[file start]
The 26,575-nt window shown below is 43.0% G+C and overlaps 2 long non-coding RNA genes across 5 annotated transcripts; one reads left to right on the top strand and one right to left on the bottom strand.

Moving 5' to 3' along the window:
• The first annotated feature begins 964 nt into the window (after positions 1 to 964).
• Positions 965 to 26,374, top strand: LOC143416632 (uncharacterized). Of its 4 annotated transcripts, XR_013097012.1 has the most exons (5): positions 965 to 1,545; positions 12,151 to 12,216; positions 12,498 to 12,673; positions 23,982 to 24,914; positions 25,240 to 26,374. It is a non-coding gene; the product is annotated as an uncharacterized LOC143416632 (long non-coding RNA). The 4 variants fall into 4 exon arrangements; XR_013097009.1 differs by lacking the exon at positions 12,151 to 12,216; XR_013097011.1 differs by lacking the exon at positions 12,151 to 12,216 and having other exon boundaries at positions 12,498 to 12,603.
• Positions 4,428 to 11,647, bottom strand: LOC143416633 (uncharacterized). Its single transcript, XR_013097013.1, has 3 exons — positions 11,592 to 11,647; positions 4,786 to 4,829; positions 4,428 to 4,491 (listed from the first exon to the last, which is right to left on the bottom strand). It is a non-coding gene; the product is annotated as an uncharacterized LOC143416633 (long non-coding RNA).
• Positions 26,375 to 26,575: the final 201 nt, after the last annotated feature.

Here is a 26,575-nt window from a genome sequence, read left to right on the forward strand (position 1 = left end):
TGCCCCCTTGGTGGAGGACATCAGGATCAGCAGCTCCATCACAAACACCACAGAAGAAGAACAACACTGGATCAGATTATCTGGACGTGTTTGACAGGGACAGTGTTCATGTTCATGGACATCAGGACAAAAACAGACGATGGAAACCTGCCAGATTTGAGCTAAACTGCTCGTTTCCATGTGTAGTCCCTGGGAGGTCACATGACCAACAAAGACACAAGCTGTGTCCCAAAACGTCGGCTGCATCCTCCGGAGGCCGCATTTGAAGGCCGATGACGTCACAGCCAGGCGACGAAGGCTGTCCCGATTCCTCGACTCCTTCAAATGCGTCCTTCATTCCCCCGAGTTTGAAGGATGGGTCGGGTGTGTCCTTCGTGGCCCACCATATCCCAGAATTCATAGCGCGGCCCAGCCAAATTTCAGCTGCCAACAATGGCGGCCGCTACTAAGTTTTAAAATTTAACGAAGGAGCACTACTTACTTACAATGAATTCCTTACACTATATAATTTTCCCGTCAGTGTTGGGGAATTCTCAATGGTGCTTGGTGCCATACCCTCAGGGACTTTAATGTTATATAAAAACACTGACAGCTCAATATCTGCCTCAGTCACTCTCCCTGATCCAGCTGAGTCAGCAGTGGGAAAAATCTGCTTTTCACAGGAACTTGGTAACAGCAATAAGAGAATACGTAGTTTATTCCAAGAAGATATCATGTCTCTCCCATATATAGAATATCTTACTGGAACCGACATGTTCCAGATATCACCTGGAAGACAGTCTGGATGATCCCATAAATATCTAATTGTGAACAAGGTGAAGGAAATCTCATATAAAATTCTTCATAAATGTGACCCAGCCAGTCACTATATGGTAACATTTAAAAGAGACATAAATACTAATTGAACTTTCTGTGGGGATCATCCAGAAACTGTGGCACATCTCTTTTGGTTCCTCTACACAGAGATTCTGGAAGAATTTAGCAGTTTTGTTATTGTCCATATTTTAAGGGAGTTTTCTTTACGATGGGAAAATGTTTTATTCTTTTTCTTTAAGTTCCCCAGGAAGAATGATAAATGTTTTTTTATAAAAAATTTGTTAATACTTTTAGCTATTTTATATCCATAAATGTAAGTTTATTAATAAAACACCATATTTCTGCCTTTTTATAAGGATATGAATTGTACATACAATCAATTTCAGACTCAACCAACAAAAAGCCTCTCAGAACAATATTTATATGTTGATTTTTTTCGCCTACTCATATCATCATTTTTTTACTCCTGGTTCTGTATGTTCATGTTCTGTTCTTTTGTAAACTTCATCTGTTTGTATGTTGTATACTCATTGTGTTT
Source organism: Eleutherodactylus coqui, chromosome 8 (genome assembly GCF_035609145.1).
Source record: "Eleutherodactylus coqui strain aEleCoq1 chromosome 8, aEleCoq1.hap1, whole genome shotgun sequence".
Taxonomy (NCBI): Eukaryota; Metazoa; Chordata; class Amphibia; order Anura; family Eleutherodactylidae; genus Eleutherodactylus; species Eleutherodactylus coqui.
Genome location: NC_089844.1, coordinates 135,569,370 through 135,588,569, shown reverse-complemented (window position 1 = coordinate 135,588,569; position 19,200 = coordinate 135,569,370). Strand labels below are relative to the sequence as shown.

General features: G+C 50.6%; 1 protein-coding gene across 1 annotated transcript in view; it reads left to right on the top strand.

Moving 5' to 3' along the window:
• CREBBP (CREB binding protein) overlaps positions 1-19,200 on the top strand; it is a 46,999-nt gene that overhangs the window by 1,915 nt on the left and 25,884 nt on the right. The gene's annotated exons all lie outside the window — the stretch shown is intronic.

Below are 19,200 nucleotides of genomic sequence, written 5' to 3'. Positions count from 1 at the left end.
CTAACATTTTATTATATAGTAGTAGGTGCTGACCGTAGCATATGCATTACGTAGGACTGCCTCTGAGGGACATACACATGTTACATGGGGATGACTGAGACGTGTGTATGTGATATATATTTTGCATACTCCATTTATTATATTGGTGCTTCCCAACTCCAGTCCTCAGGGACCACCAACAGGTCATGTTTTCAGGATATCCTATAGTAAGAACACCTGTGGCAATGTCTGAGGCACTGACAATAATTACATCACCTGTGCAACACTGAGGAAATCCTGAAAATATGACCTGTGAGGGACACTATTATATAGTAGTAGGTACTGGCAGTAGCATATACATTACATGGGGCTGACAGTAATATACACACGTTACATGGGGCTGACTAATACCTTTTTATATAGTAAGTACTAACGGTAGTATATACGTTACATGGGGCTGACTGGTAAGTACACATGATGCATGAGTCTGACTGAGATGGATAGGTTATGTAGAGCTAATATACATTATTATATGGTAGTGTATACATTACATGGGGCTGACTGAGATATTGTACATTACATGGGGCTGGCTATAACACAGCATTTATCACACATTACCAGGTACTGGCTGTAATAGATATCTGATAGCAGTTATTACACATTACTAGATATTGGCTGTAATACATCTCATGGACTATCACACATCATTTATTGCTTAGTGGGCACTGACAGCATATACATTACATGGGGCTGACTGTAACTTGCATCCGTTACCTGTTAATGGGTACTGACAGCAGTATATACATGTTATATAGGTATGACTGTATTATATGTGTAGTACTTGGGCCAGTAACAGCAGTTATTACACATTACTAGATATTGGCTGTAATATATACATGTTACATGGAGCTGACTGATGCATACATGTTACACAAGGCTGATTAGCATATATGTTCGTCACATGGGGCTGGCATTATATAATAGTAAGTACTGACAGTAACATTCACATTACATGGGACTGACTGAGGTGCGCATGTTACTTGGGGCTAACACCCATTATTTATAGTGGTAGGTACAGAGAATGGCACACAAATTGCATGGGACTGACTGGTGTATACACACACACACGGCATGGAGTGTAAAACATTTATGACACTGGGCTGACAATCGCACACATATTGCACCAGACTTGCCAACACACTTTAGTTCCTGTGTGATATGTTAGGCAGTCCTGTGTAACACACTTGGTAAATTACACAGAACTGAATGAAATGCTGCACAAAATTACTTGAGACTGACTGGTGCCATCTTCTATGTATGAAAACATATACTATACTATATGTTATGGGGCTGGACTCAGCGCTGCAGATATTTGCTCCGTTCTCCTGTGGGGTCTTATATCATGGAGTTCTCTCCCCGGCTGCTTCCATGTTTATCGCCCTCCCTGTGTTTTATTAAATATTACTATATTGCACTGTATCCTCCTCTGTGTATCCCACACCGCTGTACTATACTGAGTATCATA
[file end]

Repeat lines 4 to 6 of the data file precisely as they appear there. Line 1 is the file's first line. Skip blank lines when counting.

• Positions 965 to 26,374, top strand: LOC143416632 (uncharacterized). Of its 4 annotated transcripts, XR_013097012.1 has the most exons (5): positions 965 to 1,545; positions 12,151 to 12,216; positions 12,498 to 12,673; positions 23,982 to 24,914; positions 25,240 to 26,374. It is a non-coding gene; the product is annotated as an uncharacterized LOC143416632 (long non-coding RNA). The 4 variants fall into 4 exon arrangements; XR_013097009.1 differs by lacking the exon at positions 12,151 to 12,216; XR_013097011.1 differs by lacking the exon at positions 12,151 to 12,216 and having other exon boundaries at positions 12,498 to 12,603.
• Positions 4,428 to 11,647, bottom strand: LOC143416633 (uncharacterized). Its single transcript, XR_013097013.1, has 3 exons — positions 11,592 to 11,647; positions 4,786 to 4,829; positions 4,428 to 4,491 (listed from the first exon to the last, which is right to left on the bottom strand). It is a non-coding gene; the product is annotated as an uncharacterized LOC143416633 (long non-coding RNA).
• Positions 26,375 to 26,575: the final 201 nt, after the last annotated feature.